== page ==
This course is an overview of the global status of women in the Twenty-First Century, focusing on the discrepancies between normative frameworks and policy developed to benefit women and their actual implementation.  The course examines how political, economic, social, cultural and religious frameworks affect the wellbeing of women as well as contribute to a systemic lack of access to resources. The course further underscores the imperative for increased focus on the human rights of women.  Readings will include academic texts, journal articles and narratives by contemporary women leaders and writers. The class will also feature distinguished guest speakers.

Approved for: Comp. Political, Economic & Social Systems (EFCA); Conflict Resolution (EFCB); Contemp. Cultures & Societies (EFCC); Global Public Health (EFCD); Int’l Development (EFCE); Int’l Economics (EFCF); Int’l Politics (EFCH); Security Policy (EFCI)

 

2190W.15 U.S.-Asia Critical Issues (CRN - 96972)

This Course assesses the relevant background, status and outlook of U.S. relations with and policy toward Asia. It treats such pertinent contemporary Asian issues as the Korean peninsula, the rise of China, Japan’s future, Taiwan, territorial disputes along the rim of eastern and southeastern Asia, crises and conflicts in South Asia, terrorism, economic globalization, energy security, climate change, and regional multilateralism. The issues are assessed with a focus on U.S. relations with large Asian powers—China, Japan, India and Russia.

Approved for: Asia (ERCB); Int’l Politics (EFCH); Security Policy (EFCI)

 

2190W.80 Foreign Policy Decision Making (CRN – 92118)

This course is designed to introduce you to the major psychological approaches used to explain foreign policy decision-making. It will cover topics in personality, cognition, and environmental constraints, and it will offer you an opportunity to learn and to practice the basic conceptual and methodological skills necessary for scholarly and policy research. Each week we will highlight a different analytic perspective, an important historical case, and a classic conceptual critique.  In the early weeks we will draw attention to the impact of people in groups and groups in governments, and we will consider the influence of emotions and cybernetics on the policy-making process. In the later weeks we will underscore the importance of individual leaders in foreign affairs, and concentrate our attention on the significance of personality, character, beliefs, and images, and even the unconscious judgment process itself. Throughout the semester we will seek to link various perspectives to contemporary issues and concerns in world affairs.

Approved for: Comp. Political, Economic & Social Systems (EFCA); Int’l Development (EFCE); Int’l Economics (EFCF); Int’l Politics (EFCH); Security Policy (EFCI)

 

3180.10 Cyber and Security Policy (CRN - 96534)

Overview of the cyber domain’s impact on international relationships and development of security policies.  Focus on modern cyber events that generated diplomatic, informational, military, and economic reactions by governments, international organizations, and alliances.  Strategic challenges and opportunities with partners, allies and adversaries in the cyber domain.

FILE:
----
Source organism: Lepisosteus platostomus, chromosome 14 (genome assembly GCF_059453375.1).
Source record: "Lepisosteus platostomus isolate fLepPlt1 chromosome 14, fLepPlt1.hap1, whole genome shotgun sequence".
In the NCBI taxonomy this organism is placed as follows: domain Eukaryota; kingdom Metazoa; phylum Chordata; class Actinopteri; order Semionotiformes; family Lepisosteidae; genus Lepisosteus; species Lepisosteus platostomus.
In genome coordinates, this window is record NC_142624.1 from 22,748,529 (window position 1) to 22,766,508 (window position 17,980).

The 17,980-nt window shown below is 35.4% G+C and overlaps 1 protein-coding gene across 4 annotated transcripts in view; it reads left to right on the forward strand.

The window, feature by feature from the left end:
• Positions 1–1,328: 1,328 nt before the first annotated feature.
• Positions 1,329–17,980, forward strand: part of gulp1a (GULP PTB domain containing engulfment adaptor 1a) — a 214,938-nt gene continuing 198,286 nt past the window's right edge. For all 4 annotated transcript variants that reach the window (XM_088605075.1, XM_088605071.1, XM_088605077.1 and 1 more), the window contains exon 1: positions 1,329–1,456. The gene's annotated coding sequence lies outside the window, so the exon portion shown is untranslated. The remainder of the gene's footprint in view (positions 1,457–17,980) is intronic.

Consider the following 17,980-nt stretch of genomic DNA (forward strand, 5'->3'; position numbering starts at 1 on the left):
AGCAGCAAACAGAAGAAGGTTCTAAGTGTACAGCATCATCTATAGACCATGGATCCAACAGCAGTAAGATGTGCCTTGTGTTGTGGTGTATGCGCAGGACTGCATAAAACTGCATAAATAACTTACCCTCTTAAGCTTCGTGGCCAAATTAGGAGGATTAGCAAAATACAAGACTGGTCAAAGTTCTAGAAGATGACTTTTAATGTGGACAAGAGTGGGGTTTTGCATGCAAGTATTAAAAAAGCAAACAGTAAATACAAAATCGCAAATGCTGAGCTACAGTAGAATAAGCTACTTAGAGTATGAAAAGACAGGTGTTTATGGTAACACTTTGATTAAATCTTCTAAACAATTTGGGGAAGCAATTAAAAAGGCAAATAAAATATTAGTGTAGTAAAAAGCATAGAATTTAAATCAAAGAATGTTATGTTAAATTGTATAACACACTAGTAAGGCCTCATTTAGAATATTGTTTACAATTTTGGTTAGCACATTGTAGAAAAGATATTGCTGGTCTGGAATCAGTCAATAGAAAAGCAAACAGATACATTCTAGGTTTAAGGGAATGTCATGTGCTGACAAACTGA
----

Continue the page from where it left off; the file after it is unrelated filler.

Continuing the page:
Approved for: Int’l Politics (EFCH); Security Policy (EFCI)

 

3180.11 Global Energy Security (CRN – 92043)

Over the past decades energy security has increasingly moved to the forefront of the political agenda. Energy, its production and consumption are crucial for all sectors of the economy, in the US and worldwide. This course aims to develop an understanding of global energy security by presenting the fundamental concepts and theories as they apply to the energy field. The course starts with an overview of the world energy situation and an introduction to energy data and the energy balance. Topics discussed include a supply and demand analysis for the coal, oil and natural gas markets, an analysis of the prospects for renewables and nuclear energy. Furthermore, the topics of energy pricing, taxation and subsidization as well as the energy challenges faced by developing economies will be covered in this course.

Approved for: Comp. Political, Economic & Social Systems (EFCA); Int’l Economics (EFCF); Int’l Environmental Studies (EFCG); Int’l Politics (EFCH); Security Policy (EFCI)

 

3180.12 Nato’s Strategic Challenges (CRN – 95120)

Both sides of the Atlantic have argued that Putin’s actions in Ukraine and Syria threaten more than the U.S.’ strategic calculus or the EU’s regional security: but fundamentally challenge the Western-led order. Transatlantic sanctions against the Kremlin will test whether the West can still modify the behavior of nations that challenge this order. Current political circumstances have muddled this already complex picture.  Donald Trump’s inauguration, as well as elections in Europe, suggest that the recent features of Western responses to the Russian challenge might soon be obsolete – including in such fundamental respects as the role of NATO and EU-U.S. relations. Western reactions to Putin’s Russia, therefore, provide a litmus test of tectonic changes that will fundamentally redefine the nature of global power, the landscape of threats, and the values that underpin international security in the 21st century.

Approved for: Europe & Eurasia (ERCC); Int’l Politics (EFCH); Security Policy (EFCI)